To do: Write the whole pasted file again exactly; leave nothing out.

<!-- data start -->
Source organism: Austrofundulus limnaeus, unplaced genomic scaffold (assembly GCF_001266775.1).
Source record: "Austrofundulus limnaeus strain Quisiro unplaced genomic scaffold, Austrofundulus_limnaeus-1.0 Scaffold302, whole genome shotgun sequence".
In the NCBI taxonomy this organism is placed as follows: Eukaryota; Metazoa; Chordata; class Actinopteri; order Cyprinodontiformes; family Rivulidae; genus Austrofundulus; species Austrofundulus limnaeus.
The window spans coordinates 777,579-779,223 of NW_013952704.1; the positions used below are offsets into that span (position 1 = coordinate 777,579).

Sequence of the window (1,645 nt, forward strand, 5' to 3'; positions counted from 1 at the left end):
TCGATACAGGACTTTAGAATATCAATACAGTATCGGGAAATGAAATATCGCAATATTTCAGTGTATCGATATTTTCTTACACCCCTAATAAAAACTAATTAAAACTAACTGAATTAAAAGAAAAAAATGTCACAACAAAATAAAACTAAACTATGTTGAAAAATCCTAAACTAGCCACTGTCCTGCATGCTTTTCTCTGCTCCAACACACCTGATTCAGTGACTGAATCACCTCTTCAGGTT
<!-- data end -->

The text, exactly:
Source organism: Austrofundulus limnaeus, unplaced genomic scaffold (assembly GCF_001266775.1).
Source record: "Austrofundulus limnaeus strain Quisiro unplaced genomic scaffold, Austrofundulus_limnaeus-1.0 Scaffold302, whole genome shotgun sequence".
In the NCBI taxonomy this organism is placed as follows: Eukaryota; Metazoa; Chordata; class Actinopteri; order Cyprinodontiformes; family Rivulidae; genus Austrofundulus; species Austrofundulus limnaeus.
The window spans coordinates 777,579-779,223 of NW_013952704.1; the positions used below are offsets into that span (position 1 = coordinate 777,579).

Sequence of the window (1,645 nt, forward strand, 5' to 3'; positions counted from 1 at the left end):
TCGATACAGGACTTTAGAATATCAATACAGTATCGGGAAATGAAATATCGCAATATTTCAGTGTATCGATATTTTCTTACACCCCTAATAAAAACTAATTAAAACTAACTGAATTAAAAGAAAAAAATGTCACAACAAAATAAAACTAAACTATGTTGAAAAATCCTAAACTAGCCACTGTCCTGCATGCTTTTCTCTGCTCCAACACACCTGATTCAGTGACTGAATCACCTCTTCAGGTT